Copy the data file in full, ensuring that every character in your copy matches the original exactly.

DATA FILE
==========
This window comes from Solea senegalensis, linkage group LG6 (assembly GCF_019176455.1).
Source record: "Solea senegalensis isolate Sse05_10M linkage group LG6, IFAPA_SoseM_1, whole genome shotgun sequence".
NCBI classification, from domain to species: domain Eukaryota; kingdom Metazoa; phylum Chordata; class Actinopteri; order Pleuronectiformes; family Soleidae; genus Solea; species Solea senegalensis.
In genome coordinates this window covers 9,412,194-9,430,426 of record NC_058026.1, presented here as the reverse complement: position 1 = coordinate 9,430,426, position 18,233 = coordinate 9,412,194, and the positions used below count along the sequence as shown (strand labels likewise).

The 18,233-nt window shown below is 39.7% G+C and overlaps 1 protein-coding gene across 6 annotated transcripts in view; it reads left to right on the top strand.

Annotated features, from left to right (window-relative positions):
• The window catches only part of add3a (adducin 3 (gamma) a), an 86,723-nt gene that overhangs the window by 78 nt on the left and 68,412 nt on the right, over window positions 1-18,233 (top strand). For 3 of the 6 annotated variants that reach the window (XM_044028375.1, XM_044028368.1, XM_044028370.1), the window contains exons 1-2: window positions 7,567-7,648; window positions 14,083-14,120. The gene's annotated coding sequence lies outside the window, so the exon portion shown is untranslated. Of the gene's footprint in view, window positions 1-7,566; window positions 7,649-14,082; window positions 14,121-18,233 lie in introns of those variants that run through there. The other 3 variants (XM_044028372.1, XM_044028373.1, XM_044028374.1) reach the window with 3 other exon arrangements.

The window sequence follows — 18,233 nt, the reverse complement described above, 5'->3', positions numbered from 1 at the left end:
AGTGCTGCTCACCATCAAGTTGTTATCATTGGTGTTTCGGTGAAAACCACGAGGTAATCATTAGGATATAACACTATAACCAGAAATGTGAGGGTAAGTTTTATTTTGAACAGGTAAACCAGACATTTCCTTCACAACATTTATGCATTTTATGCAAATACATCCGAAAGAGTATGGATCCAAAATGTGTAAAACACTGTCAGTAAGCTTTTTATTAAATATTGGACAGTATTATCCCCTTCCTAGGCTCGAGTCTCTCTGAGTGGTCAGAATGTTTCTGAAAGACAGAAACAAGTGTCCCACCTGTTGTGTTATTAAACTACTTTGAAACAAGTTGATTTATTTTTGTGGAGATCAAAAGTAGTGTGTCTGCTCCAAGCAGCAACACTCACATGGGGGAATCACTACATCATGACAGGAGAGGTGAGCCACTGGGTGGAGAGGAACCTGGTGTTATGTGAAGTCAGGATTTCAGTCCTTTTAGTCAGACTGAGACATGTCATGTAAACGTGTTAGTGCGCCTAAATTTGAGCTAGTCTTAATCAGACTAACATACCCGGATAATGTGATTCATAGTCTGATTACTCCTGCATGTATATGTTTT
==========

This window comes from Solea senegalensis, linkage group LG6 (assembly GCF_019176455.1).
Source record: "Solea senegalensis isolate Sse05_10M linkage group LG6, IFAPA_SoseM_1, whole genome shotgun sequence".
NCBI classification, from domain to species: domain Eukaryota; kingdom Metazoa; phylum Chordata; class Actinopteri; order Pleuronectiformes; family Soleidae; genus Solea; species Solea senegalensis.
In genome coordinates this window covers 9,412,194-9,430,426 of record NC_058026.1, presented here as the reverse complement: position 1 = coordinate 9,430,426, position 18,233 = coordinate 9,412,194, and the positions used below count along the sequence as shown (strand labels likewise).

The 18,233-nt window shown below is 39.7% G+C and overlaps 1 protein-coding gene across 6 annotated transcripts in view; it reads left to right on the top strand.

Annotated features, from left to right (window-relative positions):
• The window catches only part of add3a (adducin 3 (gamma) a), an 86,723-nt gene that overhangs the window by 78 nt on the left and 68,412 nt on the right, over window positions 1-18,233 (top strand). For 3 of the 6 annotated variants that reach the window (XM_044028375.1, XM_044028368.1, XM_044028370.1), the window contains exons 1-2: window positions 7,567-7,648; window positions 14,083-14,120. The gene's annotated coding sequence lies outside the window, so the exon portion shown is untranslated. Of the gene's footprint in view, window positions 1-7,566; window positions 7,649-14,082; window positions 14,121-18,233 lie in introns of those variants that run through there. The other 3 variants (XM_044028372.1, XM_044028373.1, XM_044028374.1) reach the window with 3 other exon arrangements.

The window sequence follows — 18,233 nt, the reverse complement described above, 5'->3', positions numbered from 1 at the left end:
AGTGCTGCTCACCATCAAGTTGTTATCATTGGTGTTTCGGTGAAAACCACGAGGTAATCATTAGGATATAACACTATAACCAGAAATGTGAGGGTAAGTTTTATTTTGAACAGGTAAACCAGACATTTCCTTCACAACATTTATGCATTTTATGCAAATACATCCGAAAGAGTATGGATCCAAAATGTGTAAAACACTGTCAGTAAGCTTTTTATTAAATATTGGACAGTATTATCCCCTTCCTAGGCTCGAGTCTCTCTGAGTGGTCAGAATGTTTCTGAAAGACAGAAACAAGTGTCCCACCTGTTGTGTTATTAAACTACTTTGAAACAAGTTGATTTATTTTTGTGGAGATCAAAAGTAGTGTGTCTGCTCCAAGCAGCAACACTCACATGGGGGAATCACTACATCATGACAGGAGAGGTGAGCCACTGGGTGGAGAGGAACCTGGTGTTATGTGAAGTCAGGATTTCAGTCCTTTTAGTCAGACTGAGACATGTCATGTAAACGTGTTAGTGCGCCTAAATTTGAGCTAGTCTTAATCAGACTAACATACCCGGATAATGTGATTCATAGTCTGATTACTCCTGCATGTATATGTTTT